Lessons in Connecting from a Black Bear Encounter

I kept bees for a few years but gave up after the bears found them. Occasionally I sat beside the hive just to watch them work. One summer day, while working the hive, I looked up to see a black bear walking toward me.

Adult black bears usually weigh around 200 pounds. Some weigh up to 600 or more pounds and occasionally individuals weigh up to 900 pounds. “My” bear was definitely a 900 pounder!

Bear fact: Bears look larger when they’re moving toward you.

Black bear etiquette:

When you encounter a black bear, the Pennsylvania Game Commission suggests:

  1. Make some noise.
  2. Back away while facing the bear.
  3. Stay calm.

I forgot ALL bear etiquette and bolted. The reason you don’t run is black bears can run up to 35 miles per hour.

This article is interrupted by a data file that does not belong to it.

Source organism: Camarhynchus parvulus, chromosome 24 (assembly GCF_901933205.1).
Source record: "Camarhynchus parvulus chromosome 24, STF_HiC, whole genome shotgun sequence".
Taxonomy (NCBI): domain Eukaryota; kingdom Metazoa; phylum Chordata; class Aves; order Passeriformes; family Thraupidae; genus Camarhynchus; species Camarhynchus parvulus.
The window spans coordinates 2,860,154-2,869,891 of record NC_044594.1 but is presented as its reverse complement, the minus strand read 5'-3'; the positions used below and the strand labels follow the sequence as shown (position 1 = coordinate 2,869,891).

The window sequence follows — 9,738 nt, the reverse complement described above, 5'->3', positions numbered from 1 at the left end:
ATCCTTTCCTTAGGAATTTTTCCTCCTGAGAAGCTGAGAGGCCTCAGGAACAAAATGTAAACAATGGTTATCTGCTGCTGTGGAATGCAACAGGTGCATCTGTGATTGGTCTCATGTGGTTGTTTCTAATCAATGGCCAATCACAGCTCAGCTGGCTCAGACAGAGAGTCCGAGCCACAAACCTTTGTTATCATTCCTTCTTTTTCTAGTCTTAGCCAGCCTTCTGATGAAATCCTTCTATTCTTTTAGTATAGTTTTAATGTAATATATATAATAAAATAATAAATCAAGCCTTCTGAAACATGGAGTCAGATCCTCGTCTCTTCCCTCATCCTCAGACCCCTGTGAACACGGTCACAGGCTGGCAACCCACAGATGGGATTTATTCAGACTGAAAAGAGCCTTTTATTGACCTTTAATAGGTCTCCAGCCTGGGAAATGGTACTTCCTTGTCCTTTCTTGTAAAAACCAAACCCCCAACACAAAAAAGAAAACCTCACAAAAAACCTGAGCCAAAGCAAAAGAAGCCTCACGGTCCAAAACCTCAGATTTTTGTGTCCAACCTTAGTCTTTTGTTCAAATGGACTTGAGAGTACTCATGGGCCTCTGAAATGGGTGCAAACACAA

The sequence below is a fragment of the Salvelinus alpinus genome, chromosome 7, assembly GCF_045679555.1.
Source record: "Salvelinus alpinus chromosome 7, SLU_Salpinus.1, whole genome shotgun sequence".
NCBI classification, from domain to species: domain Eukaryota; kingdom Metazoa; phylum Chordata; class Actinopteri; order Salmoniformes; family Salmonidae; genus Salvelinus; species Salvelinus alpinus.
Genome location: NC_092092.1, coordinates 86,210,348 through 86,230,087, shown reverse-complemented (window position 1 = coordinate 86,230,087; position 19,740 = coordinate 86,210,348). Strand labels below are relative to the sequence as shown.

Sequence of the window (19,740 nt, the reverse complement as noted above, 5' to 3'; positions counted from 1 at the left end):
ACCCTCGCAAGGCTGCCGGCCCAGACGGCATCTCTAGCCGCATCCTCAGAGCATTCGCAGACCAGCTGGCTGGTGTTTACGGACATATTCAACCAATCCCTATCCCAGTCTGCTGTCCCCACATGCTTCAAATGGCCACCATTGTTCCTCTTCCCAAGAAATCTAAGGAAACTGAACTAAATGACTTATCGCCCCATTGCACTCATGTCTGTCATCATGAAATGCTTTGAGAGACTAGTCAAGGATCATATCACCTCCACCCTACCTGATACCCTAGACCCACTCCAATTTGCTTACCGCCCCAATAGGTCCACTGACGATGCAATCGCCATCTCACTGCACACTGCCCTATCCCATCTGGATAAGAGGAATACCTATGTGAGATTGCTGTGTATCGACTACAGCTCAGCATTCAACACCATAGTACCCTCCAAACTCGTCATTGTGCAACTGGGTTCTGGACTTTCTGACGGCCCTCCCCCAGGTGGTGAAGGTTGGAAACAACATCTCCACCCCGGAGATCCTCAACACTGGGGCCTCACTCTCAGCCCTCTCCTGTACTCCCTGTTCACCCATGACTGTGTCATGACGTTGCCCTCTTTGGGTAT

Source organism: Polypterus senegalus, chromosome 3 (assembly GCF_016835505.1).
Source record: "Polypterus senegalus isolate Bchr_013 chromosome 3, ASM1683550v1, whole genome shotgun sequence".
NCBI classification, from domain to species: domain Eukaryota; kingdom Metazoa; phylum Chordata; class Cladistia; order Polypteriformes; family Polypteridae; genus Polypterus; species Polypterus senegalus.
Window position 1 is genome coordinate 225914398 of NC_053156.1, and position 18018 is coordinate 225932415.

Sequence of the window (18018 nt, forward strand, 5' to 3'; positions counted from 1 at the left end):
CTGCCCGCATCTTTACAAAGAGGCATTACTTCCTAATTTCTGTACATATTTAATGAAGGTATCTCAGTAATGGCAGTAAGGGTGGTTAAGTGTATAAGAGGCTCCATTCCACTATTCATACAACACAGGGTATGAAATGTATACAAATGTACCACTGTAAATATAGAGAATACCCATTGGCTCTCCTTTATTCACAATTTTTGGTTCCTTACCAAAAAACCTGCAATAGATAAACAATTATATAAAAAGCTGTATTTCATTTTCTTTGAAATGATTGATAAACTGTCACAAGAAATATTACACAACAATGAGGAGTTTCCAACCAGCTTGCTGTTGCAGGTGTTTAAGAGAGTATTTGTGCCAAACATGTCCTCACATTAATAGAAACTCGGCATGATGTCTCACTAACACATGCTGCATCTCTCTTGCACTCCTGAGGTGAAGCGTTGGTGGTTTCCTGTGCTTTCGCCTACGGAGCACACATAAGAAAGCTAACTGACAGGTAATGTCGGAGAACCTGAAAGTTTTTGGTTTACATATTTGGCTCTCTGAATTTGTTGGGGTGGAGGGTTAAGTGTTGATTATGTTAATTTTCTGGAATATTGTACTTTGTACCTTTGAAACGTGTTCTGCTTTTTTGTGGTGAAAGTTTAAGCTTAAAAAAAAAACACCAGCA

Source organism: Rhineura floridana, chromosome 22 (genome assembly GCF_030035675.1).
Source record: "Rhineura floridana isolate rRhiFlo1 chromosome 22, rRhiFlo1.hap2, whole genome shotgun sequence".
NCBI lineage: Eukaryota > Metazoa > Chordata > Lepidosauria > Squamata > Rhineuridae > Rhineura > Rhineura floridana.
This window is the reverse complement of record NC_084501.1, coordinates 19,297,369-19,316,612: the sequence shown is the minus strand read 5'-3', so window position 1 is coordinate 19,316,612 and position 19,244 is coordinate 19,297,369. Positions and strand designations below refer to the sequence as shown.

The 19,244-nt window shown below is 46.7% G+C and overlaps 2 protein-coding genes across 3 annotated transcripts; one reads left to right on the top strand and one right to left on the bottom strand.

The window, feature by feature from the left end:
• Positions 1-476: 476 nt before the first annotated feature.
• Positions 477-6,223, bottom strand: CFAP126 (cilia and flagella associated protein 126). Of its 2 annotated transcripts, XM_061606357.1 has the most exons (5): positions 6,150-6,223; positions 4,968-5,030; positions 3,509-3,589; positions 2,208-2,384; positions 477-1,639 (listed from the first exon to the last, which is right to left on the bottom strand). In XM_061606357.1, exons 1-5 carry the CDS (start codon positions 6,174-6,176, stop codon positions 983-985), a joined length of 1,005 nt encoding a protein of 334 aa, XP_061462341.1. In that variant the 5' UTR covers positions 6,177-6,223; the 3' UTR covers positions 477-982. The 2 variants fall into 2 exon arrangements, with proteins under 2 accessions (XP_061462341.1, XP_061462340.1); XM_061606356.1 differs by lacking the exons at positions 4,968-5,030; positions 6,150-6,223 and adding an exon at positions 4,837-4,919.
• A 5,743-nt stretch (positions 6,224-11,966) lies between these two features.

I found the courage to look over my shoulder after about 100 yards. “My” bear was running in the opposite direction. She was as scared of me as I was of her.

I was relieved that my furry visitor didn’t want to connect.

Fear, anxiety, and stress prevent connection.

Connecting:

Connection is the fundamental ingredient of leadership success. (Mintzberg)

You can’t lead teams when they’re running from you.

Connect by answering fear.

  1. Do you like me?
  2. Do you seek my best interests? (Are you willing to harm me in order to serve personal interests?)
  3. Will you respect my talent, progress, and achievement?
  4. Will you speak the truth with kindness, even if it’s difficult to say?
  5. Will you stand with me?

Empathy enables connection.

Empathy conversation starters:

  1. I wonder if you’re feeling ________? (Frustrated, anxious, worried, upset.)
  2. This must feel _________ for you? Am I getting this right?
  3. How _______ is this for you? (Insert emotion.)
  4. How could I help?

How might leaders answer fear and anxiety in team members?

Bonus:

11 Highly Effective Ways to Connect with Employees (CNBC)